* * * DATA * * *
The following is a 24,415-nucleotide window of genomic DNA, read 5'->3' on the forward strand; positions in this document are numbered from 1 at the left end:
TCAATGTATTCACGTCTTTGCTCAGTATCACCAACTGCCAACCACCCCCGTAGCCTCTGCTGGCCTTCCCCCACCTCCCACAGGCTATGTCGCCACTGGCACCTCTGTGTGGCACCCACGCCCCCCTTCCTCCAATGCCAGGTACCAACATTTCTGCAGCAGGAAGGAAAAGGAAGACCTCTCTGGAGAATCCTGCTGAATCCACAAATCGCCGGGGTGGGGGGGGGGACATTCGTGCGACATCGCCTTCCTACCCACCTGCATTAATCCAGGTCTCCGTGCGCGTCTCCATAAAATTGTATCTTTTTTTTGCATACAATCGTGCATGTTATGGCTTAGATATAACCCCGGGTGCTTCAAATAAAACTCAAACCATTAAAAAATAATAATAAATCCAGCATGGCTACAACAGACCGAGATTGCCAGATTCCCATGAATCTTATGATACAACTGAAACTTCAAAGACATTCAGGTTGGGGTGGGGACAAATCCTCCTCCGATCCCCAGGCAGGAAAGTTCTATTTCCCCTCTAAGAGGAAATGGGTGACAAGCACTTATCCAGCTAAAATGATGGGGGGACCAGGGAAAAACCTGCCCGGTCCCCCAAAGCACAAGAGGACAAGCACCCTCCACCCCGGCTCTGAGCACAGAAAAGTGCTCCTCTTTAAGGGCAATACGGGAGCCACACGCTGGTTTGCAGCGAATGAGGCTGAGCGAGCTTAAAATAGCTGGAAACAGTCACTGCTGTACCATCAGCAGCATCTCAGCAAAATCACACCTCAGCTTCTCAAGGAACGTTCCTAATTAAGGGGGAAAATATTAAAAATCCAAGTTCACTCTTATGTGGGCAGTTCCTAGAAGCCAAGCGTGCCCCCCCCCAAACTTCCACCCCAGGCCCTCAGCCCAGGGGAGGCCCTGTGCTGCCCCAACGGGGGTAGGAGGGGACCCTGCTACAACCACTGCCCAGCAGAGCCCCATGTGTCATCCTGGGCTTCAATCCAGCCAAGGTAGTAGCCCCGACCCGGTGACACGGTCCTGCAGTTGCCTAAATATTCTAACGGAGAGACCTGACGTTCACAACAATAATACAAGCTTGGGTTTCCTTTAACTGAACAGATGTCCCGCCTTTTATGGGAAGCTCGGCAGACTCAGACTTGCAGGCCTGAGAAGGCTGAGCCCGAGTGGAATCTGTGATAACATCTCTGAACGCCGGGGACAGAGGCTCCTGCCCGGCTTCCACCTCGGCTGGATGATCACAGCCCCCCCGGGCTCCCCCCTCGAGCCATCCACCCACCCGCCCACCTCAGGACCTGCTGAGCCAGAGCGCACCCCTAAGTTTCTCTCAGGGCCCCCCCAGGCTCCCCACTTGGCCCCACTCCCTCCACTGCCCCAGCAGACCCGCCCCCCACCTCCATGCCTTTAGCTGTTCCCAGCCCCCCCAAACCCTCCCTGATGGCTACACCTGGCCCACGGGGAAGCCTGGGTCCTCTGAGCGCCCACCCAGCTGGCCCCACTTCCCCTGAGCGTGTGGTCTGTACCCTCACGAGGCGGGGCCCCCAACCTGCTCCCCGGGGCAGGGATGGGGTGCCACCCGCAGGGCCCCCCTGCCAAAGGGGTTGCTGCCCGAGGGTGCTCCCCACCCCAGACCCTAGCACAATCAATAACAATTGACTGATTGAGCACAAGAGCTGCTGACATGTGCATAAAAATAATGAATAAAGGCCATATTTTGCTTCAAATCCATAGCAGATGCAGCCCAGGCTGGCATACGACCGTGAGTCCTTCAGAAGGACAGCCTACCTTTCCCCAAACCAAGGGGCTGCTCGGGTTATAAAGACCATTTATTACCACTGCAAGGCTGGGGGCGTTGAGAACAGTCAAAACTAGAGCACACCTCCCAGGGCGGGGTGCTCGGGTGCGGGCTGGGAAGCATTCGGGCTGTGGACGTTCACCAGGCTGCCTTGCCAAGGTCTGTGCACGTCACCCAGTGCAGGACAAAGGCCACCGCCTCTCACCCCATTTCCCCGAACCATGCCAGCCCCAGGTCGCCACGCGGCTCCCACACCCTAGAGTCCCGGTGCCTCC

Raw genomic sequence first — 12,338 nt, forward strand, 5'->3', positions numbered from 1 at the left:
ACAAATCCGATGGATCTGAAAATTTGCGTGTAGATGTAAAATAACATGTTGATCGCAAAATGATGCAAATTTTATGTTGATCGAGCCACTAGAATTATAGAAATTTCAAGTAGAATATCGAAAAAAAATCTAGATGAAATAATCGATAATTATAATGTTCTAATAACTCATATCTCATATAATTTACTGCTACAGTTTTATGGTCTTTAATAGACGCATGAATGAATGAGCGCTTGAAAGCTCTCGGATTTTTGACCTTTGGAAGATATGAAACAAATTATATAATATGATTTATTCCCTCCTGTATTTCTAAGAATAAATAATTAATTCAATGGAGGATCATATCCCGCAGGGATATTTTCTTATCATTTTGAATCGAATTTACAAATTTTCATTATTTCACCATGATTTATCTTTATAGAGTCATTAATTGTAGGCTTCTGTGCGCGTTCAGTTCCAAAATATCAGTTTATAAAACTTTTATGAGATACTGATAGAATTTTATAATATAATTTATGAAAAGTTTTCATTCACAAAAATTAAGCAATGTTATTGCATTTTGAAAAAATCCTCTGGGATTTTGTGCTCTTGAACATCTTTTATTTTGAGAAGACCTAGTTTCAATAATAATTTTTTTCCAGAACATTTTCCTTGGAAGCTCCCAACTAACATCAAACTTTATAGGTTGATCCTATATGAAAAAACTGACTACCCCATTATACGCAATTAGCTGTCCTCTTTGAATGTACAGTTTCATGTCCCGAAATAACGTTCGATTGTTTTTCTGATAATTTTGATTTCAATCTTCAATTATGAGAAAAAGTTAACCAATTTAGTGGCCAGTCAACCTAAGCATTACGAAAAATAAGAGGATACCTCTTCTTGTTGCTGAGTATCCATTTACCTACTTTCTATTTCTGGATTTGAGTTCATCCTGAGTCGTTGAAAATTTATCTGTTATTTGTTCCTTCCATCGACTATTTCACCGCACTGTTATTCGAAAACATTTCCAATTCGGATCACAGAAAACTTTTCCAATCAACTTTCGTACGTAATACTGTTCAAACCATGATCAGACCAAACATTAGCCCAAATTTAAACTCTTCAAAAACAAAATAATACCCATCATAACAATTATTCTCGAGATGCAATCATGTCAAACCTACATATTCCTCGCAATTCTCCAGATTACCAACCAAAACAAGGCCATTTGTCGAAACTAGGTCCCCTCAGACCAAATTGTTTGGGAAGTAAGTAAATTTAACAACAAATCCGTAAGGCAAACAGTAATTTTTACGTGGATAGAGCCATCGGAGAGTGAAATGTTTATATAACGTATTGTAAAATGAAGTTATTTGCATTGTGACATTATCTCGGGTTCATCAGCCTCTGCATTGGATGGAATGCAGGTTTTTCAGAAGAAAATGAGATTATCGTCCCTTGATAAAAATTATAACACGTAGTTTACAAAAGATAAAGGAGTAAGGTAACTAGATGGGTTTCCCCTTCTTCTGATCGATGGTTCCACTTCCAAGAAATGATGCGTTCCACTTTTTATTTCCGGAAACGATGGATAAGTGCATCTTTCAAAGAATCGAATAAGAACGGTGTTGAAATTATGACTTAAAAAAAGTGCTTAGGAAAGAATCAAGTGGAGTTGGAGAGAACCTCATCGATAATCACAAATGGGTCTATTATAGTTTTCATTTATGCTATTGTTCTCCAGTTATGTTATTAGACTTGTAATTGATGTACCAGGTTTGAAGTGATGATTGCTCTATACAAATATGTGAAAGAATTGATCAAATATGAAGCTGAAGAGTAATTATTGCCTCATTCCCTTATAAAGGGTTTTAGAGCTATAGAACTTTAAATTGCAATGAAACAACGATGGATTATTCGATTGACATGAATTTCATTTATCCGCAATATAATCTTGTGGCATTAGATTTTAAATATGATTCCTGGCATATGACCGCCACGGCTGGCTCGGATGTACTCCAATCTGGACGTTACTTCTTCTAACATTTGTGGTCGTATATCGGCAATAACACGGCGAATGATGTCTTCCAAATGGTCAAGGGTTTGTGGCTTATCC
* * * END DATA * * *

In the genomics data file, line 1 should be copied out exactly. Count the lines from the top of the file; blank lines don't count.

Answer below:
The following is a 24,415-nucleotide window of genomic DNA, read 5'->3' on the forward strand; positions in this document are numbered from 1 at the left end: